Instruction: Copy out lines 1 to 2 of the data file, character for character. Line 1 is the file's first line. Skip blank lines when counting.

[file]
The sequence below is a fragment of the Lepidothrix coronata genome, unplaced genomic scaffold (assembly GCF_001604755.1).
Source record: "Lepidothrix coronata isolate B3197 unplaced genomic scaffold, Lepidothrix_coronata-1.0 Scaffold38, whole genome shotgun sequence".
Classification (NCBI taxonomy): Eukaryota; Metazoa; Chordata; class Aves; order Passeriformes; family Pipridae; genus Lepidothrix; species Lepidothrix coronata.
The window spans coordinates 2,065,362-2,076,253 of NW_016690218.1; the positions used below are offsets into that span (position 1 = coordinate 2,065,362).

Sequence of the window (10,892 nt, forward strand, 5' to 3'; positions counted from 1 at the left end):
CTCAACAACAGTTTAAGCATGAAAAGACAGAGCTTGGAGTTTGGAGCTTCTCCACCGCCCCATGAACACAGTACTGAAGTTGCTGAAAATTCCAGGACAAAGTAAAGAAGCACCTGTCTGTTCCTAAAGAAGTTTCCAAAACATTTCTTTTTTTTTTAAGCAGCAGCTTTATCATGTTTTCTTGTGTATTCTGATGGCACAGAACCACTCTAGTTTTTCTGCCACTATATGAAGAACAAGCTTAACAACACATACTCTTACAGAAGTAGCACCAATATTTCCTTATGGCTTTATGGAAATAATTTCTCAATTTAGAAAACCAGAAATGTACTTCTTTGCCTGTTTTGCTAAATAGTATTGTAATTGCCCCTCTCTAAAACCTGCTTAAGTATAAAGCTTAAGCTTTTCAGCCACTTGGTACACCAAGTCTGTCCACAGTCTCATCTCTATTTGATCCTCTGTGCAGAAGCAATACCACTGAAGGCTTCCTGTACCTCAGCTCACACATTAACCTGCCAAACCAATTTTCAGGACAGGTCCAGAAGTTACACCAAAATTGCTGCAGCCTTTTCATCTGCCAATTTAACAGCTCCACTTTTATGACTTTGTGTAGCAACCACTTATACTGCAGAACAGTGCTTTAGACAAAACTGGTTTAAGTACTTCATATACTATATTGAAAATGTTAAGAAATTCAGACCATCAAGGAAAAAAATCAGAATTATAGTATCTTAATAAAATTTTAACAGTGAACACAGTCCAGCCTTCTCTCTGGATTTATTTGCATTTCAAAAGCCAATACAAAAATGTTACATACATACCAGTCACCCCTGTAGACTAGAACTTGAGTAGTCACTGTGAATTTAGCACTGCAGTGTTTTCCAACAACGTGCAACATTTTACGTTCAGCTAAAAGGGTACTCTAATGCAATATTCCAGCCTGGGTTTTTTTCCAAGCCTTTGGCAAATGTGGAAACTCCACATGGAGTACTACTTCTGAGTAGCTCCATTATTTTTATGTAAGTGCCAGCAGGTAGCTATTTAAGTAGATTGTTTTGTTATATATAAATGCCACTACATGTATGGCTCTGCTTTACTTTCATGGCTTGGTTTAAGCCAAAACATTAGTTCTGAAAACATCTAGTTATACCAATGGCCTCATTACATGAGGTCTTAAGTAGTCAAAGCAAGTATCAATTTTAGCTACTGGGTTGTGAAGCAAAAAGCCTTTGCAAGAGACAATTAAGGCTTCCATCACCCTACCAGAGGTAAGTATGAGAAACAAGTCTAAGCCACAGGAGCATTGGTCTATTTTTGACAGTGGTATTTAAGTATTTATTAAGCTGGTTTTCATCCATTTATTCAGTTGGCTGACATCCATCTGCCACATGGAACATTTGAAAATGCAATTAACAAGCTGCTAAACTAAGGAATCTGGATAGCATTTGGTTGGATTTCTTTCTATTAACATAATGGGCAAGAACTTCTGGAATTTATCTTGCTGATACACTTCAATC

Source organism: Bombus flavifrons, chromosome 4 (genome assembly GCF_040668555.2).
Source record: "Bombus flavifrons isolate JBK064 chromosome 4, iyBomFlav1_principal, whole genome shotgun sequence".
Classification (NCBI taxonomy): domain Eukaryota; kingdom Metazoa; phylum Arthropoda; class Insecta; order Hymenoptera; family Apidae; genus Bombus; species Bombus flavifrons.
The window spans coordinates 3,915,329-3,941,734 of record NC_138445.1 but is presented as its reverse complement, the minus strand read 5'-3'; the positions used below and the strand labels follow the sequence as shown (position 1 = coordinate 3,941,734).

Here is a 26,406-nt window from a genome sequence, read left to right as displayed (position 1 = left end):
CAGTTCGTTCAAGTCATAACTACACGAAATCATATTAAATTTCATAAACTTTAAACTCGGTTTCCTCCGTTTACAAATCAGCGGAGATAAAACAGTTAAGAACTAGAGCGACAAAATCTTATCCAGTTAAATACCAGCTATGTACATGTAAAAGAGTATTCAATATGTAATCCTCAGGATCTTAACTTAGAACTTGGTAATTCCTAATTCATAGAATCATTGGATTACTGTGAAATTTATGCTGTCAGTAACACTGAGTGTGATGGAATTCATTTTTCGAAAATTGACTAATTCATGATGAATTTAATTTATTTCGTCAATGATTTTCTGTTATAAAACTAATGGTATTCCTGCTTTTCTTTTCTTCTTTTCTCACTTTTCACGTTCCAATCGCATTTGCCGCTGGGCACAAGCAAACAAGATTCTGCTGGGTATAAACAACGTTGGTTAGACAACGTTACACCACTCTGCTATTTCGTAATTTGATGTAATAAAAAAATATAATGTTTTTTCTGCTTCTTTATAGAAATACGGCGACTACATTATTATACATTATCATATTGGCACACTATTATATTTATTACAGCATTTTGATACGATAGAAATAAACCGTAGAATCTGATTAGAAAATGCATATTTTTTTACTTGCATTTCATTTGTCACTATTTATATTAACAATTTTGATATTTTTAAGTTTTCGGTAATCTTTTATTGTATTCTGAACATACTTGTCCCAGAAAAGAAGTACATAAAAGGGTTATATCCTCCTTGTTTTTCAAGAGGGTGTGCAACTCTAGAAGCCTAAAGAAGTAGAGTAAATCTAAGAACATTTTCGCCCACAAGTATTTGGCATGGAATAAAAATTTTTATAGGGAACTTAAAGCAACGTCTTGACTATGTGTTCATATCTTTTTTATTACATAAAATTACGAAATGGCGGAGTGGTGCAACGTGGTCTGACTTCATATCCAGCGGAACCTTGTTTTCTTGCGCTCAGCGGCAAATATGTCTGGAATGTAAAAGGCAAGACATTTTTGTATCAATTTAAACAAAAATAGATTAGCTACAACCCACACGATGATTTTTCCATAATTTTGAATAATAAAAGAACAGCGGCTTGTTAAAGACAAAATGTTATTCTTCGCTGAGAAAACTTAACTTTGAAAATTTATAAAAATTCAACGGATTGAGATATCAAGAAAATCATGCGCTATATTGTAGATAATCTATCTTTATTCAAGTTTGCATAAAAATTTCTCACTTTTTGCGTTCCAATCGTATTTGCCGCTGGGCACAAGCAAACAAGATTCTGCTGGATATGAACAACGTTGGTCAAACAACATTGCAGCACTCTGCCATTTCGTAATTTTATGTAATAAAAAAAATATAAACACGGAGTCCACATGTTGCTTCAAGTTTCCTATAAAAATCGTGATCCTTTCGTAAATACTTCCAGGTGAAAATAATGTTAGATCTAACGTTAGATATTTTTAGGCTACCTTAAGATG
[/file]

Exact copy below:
The sequence below is a fragment of the Lepidothrix coronata genome, unplaced genomic scaffold (assembly GCF_001604755.1).
Source record: "Lepidothrix coronata isolate B3197 unplaced genomic scaffold, Lepidothrix_coronata-1.0 Scaffold38, whole genome shotgun sequence".